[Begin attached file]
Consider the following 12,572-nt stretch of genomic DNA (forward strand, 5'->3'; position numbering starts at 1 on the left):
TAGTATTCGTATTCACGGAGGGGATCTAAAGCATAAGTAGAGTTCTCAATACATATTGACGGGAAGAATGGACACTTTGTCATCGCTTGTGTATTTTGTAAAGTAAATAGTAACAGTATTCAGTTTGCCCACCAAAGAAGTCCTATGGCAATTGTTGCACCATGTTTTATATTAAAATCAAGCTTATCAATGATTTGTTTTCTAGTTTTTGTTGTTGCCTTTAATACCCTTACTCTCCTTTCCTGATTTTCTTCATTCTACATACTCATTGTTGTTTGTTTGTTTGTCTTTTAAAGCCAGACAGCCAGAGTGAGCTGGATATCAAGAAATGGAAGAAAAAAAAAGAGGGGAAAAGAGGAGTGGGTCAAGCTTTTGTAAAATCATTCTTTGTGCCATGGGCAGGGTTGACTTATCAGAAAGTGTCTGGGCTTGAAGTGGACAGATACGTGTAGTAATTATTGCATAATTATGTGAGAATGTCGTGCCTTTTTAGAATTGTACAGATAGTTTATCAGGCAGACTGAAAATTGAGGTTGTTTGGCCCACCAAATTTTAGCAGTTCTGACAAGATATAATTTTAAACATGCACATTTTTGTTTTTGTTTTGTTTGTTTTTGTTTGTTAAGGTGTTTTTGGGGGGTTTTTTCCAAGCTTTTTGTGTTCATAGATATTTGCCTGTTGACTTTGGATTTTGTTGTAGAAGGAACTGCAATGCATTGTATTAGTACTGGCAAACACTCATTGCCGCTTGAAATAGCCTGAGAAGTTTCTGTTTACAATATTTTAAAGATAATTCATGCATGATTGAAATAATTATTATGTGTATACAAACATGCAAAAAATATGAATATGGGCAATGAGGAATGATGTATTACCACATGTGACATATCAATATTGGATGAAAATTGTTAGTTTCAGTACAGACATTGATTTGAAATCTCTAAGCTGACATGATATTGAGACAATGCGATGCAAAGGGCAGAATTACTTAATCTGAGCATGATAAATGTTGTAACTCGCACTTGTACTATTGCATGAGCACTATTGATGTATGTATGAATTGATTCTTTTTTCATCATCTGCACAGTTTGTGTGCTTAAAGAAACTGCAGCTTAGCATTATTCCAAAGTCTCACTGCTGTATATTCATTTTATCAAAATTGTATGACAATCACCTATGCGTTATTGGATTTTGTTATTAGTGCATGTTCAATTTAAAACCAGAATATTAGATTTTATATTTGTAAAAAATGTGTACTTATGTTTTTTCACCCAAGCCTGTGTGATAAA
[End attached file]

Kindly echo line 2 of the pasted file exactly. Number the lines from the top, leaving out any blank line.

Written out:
TAGTATTCGTATTCACGGAGGGGATCTAAAGCATAAGTAGAGTTCTCAATACATATTGACGGGAAGAATGGACACTTTGTCATCGCTTGTGTATTTTGTAAAGTAAATAGTAACAGTATTCAGTTTGCCCACCAAAGAAGTCCTATGGCAATTGTTGCACCATGTTTTATATTAAAATCAAGCTTATCAATGATTTGTTTTCTAGTTTTTGTTGTTGCCTTTAATACCCTTACTCTCCTTTCCTGATTTTCTTCATTCTACATACTCATTGTTGTTTGTTTGTTTGTCTTTTAAAGCCAGACAGCCAGAGTGAGCTGGATATCAAGAAATGGAAGAAAAAAAAAGAGGGGAAAAGAGGAGTGGGTCAAGCTTTTGTAAAATCATTCTTTGTGCCATGGGCAGGGTTGACTTATCAGAAAGTGTCTGGGCTTGAAGTGGACAGATACGTGTAGTAATTATTGCATAATTATGTGAGAATGTCGTGCCTTTTTAGAATTGTACAGATAGTTTATCAGGCAGACTGAAAATTGAGGTTGTTTGGCCCACCAAATTTTAGCAGTTCTGACAAGATATAATTTTAAACATGCACATTTTTGTTTTTGTTTTGTTTGTTTTTGTTTGTTAAGGTGTTTTTGGGGGGTTTTTTCCAAGCTTTTTGTGTTCATAGATATTTGCCTGTTGACTTTGGATTTTGTTGTAGAAGGAACTGCAATGCATTGTATTAGTACTGGCAAACACTCATTGCCGCTTGAAATAGCCTGAGAAGTTTCTGTTTACAATATTTTAAAGATAATTCATGCATGATTGAAATAATTATTATGTGTATACAAACATGCAAAAAATATGAATATGGGCAATGAGGAATGATGTATTACCACATGTGACATATCAATATTGGATGAAAATTGTTAGTTTCAGTACAGACATTGATTTGAAATCTCTAAGCTGACATGATATTGAGACAATGCGATGCAAAGGGCAGAATTACTTAATCTGAGCATGATAAATGTTGTAACTCGCACTTGTACTATTGCATGAGCACTATTGATGTATGTATGAATTGATTCTTTTTTCATCATCTGCACAGTTTGTGTGCTTAAAGAAACTGCAGCTTAGCATTATTCCAAAGTCTCACTGCTGTATATTCATTTTATCAAAATTGTATGACAATCACCTATGCGTTATTGGATTTTGTTATTAGTGCATGTTCAATTTAAAACCAGAATATTAGATTTTATATTTGTAAAAAATGTGTACTTATGTTTTTTCACCCAAGCCTGTGTGATAAA